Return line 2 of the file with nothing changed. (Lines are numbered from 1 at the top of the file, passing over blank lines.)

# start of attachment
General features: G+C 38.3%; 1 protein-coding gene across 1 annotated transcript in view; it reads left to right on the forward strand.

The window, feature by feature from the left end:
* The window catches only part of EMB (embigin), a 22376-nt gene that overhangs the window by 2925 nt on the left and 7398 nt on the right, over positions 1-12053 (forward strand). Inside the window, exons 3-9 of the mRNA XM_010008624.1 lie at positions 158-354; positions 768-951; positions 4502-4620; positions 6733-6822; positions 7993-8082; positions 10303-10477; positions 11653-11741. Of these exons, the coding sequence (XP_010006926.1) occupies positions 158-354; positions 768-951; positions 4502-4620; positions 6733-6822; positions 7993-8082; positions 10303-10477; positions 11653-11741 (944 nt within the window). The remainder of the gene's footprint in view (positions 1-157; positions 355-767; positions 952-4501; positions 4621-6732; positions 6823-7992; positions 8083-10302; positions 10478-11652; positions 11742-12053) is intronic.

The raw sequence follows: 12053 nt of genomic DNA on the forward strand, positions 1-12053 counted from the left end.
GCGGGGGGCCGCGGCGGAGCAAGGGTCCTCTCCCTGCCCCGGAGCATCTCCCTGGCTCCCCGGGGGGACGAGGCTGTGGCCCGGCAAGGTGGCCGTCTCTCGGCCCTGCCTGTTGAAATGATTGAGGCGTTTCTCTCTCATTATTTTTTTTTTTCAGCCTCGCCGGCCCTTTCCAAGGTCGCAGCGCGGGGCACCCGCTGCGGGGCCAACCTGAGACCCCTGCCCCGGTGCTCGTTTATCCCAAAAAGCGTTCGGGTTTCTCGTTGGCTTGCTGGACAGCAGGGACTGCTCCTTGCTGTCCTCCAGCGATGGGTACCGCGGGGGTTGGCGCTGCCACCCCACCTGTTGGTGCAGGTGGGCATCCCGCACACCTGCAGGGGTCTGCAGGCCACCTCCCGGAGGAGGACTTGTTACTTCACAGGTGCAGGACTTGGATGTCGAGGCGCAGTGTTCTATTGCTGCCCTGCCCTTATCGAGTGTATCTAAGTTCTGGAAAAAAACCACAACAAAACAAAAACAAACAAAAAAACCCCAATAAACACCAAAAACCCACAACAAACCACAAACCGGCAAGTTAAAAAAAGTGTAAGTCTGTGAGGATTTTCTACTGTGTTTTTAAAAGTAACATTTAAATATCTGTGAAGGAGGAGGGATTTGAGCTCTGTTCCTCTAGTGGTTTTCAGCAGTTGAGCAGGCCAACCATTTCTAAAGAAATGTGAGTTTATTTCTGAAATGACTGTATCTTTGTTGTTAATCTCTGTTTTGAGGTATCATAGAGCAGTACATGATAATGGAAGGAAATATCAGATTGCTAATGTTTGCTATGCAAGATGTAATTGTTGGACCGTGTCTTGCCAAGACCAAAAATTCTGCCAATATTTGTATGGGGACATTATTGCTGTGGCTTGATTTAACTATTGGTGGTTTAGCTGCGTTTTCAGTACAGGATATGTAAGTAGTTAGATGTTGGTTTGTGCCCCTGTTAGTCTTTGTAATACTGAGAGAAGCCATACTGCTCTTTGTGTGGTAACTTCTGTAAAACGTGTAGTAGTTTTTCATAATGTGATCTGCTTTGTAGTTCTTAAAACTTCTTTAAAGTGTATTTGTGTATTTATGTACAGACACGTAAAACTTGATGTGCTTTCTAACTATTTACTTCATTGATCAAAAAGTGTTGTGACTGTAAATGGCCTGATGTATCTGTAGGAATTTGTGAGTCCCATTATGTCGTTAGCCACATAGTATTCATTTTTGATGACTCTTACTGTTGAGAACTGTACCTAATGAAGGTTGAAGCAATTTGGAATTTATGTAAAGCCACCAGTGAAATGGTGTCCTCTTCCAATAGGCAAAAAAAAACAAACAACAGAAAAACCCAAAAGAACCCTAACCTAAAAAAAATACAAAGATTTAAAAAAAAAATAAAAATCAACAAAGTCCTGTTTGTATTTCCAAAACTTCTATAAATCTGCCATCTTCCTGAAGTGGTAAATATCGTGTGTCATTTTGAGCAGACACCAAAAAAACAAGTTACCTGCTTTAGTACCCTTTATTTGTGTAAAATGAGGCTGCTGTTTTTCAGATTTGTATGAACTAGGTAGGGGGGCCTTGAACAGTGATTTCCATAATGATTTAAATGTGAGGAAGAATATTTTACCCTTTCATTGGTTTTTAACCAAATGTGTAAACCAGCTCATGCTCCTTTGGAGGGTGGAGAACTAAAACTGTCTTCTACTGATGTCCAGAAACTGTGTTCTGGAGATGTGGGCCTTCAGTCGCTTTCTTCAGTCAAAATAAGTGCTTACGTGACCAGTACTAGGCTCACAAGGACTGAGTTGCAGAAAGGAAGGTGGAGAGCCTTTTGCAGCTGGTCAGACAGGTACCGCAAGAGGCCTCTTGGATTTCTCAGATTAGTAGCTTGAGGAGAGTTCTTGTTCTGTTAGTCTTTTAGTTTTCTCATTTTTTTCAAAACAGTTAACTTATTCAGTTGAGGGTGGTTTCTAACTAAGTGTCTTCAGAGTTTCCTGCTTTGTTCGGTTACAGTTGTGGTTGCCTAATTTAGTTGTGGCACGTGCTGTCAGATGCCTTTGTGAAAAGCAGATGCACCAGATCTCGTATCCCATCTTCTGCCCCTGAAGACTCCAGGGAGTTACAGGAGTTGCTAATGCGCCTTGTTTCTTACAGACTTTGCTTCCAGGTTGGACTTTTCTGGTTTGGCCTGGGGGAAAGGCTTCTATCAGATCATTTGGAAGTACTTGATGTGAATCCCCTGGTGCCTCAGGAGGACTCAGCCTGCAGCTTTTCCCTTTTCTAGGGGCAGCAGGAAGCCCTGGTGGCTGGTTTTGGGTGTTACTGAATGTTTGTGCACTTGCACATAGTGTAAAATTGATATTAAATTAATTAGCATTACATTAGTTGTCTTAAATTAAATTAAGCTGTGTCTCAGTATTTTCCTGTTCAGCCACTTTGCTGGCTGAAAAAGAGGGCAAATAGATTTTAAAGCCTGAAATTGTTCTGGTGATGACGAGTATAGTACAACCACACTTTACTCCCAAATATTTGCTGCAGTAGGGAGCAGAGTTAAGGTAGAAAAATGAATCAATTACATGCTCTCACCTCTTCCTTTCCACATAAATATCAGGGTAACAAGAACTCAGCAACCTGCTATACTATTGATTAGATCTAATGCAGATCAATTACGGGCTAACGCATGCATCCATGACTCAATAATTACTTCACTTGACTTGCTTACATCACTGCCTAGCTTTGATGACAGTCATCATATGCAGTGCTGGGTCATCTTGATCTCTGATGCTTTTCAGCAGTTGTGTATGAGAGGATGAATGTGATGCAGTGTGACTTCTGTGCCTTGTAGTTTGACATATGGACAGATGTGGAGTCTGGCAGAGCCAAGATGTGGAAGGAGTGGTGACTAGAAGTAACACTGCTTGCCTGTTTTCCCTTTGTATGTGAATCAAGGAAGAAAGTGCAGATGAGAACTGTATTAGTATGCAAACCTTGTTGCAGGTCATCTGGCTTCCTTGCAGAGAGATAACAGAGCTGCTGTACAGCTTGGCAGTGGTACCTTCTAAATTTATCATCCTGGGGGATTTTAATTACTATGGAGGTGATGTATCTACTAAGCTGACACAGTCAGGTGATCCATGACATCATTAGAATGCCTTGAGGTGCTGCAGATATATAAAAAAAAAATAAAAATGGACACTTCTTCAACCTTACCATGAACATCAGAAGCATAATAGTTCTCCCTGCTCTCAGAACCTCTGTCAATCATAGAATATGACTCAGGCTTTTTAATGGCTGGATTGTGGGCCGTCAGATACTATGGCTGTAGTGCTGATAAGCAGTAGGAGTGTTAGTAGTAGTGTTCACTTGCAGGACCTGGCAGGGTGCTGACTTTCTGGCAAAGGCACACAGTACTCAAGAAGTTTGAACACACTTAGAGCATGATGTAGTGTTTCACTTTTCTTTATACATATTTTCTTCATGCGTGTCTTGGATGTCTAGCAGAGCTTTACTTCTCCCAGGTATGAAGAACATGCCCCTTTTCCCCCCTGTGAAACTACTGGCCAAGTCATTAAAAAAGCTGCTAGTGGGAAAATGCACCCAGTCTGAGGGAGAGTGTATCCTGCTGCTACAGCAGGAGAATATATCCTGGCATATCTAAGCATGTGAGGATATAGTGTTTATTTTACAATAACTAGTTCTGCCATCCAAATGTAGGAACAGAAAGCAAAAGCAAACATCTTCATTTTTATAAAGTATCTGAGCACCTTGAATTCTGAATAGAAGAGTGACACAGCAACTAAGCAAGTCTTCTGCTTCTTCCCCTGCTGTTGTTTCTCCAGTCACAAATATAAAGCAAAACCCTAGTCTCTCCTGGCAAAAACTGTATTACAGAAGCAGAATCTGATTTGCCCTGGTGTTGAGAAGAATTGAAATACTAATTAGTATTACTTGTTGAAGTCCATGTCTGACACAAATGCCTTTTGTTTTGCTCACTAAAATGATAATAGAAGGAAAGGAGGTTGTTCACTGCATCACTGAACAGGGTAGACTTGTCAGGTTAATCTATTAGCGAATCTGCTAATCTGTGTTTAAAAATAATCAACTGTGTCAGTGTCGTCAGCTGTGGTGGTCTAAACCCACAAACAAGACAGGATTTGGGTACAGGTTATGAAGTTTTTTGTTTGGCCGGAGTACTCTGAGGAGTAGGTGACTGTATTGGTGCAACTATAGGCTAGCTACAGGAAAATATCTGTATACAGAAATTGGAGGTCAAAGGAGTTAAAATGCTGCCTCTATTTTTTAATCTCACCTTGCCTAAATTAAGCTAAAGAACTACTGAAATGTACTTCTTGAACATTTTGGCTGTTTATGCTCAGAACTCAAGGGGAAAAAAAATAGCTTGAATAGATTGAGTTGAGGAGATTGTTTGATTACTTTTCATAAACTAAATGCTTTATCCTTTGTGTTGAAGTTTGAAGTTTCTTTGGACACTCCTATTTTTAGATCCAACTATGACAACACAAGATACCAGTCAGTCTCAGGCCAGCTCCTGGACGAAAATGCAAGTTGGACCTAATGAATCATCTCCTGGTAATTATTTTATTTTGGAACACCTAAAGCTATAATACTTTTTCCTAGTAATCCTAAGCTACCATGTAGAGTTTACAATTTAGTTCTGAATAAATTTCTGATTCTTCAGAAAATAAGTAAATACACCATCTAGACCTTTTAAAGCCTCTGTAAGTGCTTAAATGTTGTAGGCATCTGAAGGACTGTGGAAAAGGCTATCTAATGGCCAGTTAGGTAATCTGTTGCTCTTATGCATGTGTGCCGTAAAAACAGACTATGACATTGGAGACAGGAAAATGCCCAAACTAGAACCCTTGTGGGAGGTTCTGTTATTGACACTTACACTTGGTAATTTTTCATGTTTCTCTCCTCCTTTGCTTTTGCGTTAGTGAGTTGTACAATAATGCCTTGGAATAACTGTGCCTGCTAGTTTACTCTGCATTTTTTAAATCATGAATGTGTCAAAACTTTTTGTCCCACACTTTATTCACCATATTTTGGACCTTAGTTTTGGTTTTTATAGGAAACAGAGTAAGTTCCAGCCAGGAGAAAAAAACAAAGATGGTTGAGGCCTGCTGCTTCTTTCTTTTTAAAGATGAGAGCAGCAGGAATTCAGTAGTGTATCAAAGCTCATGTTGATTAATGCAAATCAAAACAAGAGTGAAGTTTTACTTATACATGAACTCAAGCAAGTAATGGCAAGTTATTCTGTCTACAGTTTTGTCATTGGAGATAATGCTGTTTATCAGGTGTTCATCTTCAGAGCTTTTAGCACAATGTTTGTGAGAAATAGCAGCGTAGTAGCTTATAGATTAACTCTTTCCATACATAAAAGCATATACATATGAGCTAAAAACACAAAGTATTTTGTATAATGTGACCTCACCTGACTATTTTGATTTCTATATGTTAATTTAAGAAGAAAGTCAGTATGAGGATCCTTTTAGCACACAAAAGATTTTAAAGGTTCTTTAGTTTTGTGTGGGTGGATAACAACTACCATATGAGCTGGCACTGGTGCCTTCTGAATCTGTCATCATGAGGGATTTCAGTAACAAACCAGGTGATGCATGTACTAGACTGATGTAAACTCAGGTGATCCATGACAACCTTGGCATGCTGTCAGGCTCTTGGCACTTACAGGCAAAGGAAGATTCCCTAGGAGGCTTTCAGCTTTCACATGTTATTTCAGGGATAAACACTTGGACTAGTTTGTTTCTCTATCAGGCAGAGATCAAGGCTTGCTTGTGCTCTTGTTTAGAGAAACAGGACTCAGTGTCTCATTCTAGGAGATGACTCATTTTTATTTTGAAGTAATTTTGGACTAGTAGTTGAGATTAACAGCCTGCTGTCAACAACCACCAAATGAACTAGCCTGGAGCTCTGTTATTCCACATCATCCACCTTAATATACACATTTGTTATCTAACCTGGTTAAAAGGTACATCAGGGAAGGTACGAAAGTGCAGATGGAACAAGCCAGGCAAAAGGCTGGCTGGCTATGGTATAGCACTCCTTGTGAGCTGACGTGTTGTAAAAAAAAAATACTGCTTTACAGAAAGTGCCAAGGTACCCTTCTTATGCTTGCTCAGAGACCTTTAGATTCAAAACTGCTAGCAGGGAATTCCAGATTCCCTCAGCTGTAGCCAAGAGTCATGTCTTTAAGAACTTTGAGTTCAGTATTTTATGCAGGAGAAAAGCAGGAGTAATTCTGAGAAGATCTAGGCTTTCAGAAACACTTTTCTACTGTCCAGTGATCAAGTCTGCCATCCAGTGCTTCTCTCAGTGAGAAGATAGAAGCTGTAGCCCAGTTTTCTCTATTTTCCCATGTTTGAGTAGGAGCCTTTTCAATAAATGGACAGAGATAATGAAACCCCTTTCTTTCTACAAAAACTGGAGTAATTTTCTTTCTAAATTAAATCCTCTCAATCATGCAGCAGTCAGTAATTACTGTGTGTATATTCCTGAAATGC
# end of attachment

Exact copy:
The window, feature by feature from the left end: